But still life is only one genre and may not be every painter's primary interest. I wanted to paint big landscapes but quickly discovered that, because light and weather change so quickly,  all I could achieve were small plein air sketches. They're ok, but they were not what I wanted. I wanted BIG like the landscape itself, and not something the size of a snapshot.  I could have used my plein air sketches as a basis for larger works but they lacked the detail I was after. So, I was sort of driven to photography for my big landscapes. I found I could make it work providing I made colour notes on site. Cameras and printers are ok for detail but not as good as my eyes when it comes to colour. And colour  is a large part of what creates depth in landscape painting  - atmospheric perspective for example.  On the other hand, photography and image editing software are great aids in composition. I can get rid of extraneous detail and even move whole mountains to come up with a composition I like. It's wonderful. And, whatever purists may say,  you are allowed to do this in painting because you are making a painting and not a copy of what you saw or a copy of a snapshot.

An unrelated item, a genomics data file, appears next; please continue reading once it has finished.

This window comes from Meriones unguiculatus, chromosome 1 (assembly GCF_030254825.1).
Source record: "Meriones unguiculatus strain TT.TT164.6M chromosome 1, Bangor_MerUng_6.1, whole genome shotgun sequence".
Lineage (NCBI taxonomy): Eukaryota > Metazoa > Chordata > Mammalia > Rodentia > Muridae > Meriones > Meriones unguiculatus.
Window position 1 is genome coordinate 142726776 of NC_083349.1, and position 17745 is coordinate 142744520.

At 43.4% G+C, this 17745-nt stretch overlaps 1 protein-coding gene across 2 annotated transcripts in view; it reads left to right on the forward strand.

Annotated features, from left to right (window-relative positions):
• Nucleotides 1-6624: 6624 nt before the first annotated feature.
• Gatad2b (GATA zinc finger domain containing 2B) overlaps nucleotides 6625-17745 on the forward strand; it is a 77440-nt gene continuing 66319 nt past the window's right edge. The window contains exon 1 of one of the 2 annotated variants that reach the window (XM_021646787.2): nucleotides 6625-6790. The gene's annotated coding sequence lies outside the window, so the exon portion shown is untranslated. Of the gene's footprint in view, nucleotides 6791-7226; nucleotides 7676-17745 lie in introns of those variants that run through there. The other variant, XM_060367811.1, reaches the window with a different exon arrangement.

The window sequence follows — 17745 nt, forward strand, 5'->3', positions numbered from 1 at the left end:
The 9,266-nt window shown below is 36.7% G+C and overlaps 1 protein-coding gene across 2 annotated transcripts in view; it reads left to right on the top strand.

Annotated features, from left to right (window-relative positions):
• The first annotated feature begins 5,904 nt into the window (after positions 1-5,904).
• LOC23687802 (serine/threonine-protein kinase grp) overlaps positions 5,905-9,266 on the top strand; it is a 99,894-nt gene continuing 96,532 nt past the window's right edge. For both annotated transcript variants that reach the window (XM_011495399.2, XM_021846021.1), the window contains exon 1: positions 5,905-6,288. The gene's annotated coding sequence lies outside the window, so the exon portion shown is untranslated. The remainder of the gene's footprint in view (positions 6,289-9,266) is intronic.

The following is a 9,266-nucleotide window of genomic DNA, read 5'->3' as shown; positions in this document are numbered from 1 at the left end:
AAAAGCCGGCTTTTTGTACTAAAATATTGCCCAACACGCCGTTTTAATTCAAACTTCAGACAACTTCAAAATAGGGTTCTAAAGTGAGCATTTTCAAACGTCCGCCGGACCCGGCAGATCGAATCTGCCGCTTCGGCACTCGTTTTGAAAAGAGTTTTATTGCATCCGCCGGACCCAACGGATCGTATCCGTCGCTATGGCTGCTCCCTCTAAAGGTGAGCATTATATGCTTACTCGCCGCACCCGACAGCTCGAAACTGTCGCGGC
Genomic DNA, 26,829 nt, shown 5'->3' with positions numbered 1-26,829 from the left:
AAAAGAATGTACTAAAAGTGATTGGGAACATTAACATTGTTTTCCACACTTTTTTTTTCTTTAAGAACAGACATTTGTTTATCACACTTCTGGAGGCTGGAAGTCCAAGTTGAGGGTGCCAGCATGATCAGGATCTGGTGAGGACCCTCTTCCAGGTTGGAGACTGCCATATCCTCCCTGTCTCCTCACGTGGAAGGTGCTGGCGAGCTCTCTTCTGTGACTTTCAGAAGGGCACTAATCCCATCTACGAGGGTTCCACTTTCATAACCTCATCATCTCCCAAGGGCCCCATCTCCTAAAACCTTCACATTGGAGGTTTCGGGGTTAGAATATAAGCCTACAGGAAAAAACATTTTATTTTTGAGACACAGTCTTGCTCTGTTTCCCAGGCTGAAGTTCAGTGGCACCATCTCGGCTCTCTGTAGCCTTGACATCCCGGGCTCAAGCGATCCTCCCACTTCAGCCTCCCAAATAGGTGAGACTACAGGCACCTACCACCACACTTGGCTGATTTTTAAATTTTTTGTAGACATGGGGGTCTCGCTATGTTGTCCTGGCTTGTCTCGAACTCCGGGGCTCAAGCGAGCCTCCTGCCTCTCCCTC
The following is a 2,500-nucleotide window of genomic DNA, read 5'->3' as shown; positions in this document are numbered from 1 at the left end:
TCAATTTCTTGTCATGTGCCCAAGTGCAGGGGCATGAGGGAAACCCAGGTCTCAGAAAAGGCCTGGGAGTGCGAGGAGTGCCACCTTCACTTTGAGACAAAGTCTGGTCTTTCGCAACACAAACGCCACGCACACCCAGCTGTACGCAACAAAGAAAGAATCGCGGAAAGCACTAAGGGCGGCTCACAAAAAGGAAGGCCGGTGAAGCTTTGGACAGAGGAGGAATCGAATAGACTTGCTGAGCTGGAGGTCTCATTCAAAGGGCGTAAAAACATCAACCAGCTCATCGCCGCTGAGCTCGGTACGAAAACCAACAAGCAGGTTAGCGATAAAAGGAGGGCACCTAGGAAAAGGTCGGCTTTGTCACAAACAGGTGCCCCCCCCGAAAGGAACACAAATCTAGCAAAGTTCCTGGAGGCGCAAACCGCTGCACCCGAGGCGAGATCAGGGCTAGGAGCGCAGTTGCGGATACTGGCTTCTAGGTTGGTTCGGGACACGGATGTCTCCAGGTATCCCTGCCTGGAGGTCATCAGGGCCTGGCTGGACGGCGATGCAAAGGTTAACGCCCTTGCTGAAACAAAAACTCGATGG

Whether it's a 12 X 8 inch sketch or a 6 feet wide tableau, a good painting is not an exact copy of the landscape you saw or of a snapshot. It is a three dimensional object in its own right and not an exact copy of anything. You won't see impasto brushwork when you look at a real life landscape and you won't see it in a photo either. Yet it is but one of the miracles of art, the human touch,  that allows painting to continue to florish in this age of ubiquitous photography.

    So, the bottom line is that photography can be useful to the painter but a lot of basic painting skills such as learning to see and mix colour are absolutely essential before photography can be of much use. And in some genres, such as still life, there's no reason to use photography if you have a reasonably well set up studio.

    Portraiture is another genre in which photography can be very useful to the painter. Especially these days when it's hard to get a model to sit for days or weeks. But again, basic painting skills learned from painting still lifes from life will help in making the portrait a painting rather than just a slick 2D copy of a photo. 

    By all means, use photography if it is helpful in achieving your aesthetic ends. But also master basic painting skills - learning to see and mix value and colour above all.